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MLBPA To Consider Changes To Arbitration Process

December 11th, 2011 probably seems like a long way away. Thousands more games will have been played by then and two more World Series champions will have been crowned. But as executive director of the Major League Baseball Players’ Association, Michael Weiner sees that date a little more clearly than the rest of us. That’s because the collective bargaining agreement between the MLBPA and baseball’s owners expires next December 11th.

Weiner, who took over as MLBPA leader last year after two-plus decades of work with the association, is constantly in touch with players and staff to anticipate the changes that players and owners will discuss in a year and a half. And players have already identified salary arbitration as one of the issues they want to bring up in collective bargaining. That means super twos (players who go to salary arbitration four times instead of three) may no longer exist as we know them. But the MLBPA recognizes that the super two is better than nothing.

“Do we think super two is a good thing? Yes,” Weiner told MLBTR from his Manhattan office, overlooking Rockefeller Center. “Do we think that clubs now manipulating the super two cutoff is a good thing? No.”

Weiner says the super two works, compared to what preceded it. From 1985-90, no players with less than three years’ service time were eligible for arbitration. The players, who qualified for arbitration after two years before 1985, bargained for the super two in 1990 and as a result, one-sixth of players with more than two and less than three years of service now qualify. In other words, about ten or 20 more players go to arbitration each year.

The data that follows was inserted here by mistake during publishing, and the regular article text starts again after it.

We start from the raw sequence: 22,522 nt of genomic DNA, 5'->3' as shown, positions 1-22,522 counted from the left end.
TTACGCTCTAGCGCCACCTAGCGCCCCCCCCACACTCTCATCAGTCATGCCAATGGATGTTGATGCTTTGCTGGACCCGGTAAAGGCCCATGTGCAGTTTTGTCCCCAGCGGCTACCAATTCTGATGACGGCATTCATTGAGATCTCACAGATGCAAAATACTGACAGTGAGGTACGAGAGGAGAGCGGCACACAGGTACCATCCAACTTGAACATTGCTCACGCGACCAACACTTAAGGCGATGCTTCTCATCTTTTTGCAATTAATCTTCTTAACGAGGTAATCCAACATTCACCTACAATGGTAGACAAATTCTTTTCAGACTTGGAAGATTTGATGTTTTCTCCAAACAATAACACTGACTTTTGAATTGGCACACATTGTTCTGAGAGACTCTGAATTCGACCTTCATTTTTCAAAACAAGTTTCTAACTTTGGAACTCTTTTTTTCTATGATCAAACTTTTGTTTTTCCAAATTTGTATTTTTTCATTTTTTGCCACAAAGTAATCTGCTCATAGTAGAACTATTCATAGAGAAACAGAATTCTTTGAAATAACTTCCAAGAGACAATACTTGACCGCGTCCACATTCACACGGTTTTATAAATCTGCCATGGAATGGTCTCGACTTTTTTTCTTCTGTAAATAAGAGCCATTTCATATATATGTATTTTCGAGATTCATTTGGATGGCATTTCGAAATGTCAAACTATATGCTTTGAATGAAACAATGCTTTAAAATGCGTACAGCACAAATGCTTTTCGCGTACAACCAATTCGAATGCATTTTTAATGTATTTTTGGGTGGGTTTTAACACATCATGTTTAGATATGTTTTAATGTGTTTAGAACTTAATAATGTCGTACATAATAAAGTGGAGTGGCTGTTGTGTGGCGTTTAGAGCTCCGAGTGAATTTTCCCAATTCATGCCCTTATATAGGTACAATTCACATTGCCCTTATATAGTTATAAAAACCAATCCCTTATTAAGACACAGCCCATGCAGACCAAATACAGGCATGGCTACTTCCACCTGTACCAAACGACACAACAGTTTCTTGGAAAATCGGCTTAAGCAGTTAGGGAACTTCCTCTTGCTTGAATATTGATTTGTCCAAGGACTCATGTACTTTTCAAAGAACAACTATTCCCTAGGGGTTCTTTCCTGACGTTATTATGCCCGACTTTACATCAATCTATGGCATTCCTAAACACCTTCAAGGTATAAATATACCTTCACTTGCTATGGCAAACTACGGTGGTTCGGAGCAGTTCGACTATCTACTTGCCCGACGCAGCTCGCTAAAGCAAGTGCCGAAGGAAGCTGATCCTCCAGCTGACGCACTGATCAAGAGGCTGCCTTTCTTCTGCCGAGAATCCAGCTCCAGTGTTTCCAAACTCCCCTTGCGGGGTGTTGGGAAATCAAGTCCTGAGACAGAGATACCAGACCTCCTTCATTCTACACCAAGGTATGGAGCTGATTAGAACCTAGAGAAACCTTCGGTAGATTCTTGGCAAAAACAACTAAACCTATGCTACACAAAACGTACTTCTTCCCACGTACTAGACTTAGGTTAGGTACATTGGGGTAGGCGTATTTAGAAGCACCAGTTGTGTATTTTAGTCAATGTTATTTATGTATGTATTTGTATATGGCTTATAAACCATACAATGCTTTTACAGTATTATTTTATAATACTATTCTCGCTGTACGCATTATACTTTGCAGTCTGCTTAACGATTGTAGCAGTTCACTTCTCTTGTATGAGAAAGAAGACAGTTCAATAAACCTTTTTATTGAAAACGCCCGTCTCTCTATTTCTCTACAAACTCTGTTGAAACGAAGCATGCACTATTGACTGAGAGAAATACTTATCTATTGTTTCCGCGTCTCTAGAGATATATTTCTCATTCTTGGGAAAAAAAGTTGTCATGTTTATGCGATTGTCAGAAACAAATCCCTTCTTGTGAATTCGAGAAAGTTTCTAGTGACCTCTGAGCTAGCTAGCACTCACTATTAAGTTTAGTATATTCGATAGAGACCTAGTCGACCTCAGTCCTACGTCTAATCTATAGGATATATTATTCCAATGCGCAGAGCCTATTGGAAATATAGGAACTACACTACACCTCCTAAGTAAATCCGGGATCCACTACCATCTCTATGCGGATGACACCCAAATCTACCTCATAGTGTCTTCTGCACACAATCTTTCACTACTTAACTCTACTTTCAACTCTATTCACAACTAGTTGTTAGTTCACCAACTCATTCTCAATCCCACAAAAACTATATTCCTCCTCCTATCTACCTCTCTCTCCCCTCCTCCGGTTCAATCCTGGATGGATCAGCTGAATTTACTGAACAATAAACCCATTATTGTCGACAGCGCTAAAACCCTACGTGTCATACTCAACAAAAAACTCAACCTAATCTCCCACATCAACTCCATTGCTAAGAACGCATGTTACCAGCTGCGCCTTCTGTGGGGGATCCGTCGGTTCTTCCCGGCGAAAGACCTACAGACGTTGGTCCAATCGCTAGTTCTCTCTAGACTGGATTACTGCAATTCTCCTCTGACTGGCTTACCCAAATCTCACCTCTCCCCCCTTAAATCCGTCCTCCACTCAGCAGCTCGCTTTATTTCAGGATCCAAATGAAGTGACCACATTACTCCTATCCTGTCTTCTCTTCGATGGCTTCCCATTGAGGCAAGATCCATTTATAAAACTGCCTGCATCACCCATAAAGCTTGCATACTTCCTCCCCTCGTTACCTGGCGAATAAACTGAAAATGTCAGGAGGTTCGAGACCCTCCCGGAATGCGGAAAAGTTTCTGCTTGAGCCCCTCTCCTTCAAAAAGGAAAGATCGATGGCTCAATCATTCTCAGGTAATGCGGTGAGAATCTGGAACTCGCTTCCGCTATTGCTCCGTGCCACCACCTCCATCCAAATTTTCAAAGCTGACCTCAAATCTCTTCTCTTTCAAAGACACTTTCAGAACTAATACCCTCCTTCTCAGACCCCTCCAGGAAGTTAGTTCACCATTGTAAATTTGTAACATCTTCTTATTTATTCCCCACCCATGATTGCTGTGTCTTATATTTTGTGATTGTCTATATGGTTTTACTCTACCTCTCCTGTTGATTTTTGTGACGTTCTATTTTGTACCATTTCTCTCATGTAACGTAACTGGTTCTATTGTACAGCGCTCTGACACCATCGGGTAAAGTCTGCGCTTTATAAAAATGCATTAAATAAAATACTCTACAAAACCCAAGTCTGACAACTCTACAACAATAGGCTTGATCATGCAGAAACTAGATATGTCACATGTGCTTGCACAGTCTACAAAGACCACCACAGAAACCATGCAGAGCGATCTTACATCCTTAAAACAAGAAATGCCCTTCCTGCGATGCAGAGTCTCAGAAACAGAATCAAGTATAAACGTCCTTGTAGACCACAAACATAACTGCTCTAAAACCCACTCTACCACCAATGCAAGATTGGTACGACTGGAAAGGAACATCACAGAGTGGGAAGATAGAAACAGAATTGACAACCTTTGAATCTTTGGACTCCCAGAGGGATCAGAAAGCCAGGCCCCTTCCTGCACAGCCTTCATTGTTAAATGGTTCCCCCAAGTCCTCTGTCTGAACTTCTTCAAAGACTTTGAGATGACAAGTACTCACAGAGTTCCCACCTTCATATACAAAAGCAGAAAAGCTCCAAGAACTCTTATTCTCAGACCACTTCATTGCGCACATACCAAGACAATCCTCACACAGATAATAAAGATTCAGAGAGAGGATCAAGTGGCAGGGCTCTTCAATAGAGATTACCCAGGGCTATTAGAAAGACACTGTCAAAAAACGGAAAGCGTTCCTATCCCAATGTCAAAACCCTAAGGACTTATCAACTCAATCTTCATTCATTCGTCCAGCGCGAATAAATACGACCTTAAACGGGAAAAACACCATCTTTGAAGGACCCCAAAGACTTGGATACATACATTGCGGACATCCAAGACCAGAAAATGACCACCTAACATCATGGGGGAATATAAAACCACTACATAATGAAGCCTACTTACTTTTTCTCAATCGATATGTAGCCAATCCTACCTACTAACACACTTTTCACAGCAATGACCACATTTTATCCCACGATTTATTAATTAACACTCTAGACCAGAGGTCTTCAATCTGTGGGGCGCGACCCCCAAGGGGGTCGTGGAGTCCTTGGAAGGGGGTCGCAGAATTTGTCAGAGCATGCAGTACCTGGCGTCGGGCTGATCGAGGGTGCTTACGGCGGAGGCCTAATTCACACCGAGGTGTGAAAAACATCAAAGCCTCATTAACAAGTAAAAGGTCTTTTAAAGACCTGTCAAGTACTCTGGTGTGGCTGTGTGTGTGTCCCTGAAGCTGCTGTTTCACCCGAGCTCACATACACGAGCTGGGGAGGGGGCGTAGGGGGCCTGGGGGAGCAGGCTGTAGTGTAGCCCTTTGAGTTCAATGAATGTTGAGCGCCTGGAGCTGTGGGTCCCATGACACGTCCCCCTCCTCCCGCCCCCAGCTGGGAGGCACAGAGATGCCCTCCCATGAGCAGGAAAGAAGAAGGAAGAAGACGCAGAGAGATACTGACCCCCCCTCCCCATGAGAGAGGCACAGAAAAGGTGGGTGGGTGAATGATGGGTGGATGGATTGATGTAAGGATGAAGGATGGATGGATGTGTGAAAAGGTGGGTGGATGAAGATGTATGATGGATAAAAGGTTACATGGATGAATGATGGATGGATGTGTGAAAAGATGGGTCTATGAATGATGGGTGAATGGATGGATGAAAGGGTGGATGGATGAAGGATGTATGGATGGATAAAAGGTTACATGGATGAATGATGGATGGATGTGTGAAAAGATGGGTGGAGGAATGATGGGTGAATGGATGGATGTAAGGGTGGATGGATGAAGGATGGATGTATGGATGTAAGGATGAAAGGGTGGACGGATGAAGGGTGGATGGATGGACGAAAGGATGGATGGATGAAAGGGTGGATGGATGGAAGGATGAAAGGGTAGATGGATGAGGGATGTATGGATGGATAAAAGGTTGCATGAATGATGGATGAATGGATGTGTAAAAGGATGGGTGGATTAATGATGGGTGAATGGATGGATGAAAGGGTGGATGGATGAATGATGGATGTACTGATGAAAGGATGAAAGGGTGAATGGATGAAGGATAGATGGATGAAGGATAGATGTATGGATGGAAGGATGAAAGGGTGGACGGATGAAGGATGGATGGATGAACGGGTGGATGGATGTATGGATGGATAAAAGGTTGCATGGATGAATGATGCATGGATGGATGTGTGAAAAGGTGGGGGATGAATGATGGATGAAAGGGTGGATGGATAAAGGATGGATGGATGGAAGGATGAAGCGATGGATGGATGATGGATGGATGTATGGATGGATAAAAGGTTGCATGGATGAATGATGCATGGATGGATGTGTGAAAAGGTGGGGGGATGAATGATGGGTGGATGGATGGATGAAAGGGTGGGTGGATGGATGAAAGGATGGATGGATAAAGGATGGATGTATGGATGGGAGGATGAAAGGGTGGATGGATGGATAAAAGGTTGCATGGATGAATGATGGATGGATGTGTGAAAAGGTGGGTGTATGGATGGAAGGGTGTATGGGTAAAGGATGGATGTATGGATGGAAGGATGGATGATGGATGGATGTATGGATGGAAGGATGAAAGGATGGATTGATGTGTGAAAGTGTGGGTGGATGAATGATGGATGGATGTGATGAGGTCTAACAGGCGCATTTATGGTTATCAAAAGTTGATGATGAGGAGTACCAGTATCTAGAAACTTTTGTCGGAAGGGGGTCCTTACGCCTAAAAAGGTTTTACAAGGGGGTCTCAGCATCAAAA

Weiner keeps in touch with players through e-mail and text messaging during the season, though much of his networking happens in spring training. And he keeps tabs on the owners, too. He’s in touch with the people running baseball clubs and suggests the MLBPA isn’t the only side that would re-consider super twos.

“I think there’s some dis-satisfaction on the management side as well,” Weiner said. “What’s happened with some of these very prominent young players and the concern [exists] that arbitration eligibility has affected their path to the major leagues.”

Twenty years into the super two era, the cutoff date has become predictable. Yes, it varies every year, but teams know they can’t call prospects up much before the beginning of June if they want to be sure that the players only go to arbitration three times. 

Whether you consider those call ups strategic or manipulative, they affect the number of times a player goes to arbitration. From a player’s perspective, years of arbitration (and multi-million dollar salaries) trump the pre-arbitration years of unilateral control, when players sometimes receive raises, but are essentially at the mercy of their teams.

The players have already told the MLBPA to address arbitration in the next round of collective bargaining. Ideally, top young stars would be called to the majors the moment they’re deemed ready to contribute, but with millions of dollars at stake, teams have shown a willingness to wait. Coincidence or not, Stephen Strasburg (2010), Pedro Alvarez (2010), Mike Stanton (2010), Matt Wieters (2009), Jay Bruce (2008), Ryan Braun (2007) and others have been called up around June 1st in recent years.

It’s not contentious to suggest that it’s in the game's best interest to have the best players at baseball’s highest level. But Weiner points out that teams can call players up strategically whether the cutoff for arbitration eligibility is two years, three years or somewhere in between.

“Unless you come up with a system that makes it very difficult to know where that line is going to fall,” Weiner cautioned, “There’s always that possibility for manipulation.”


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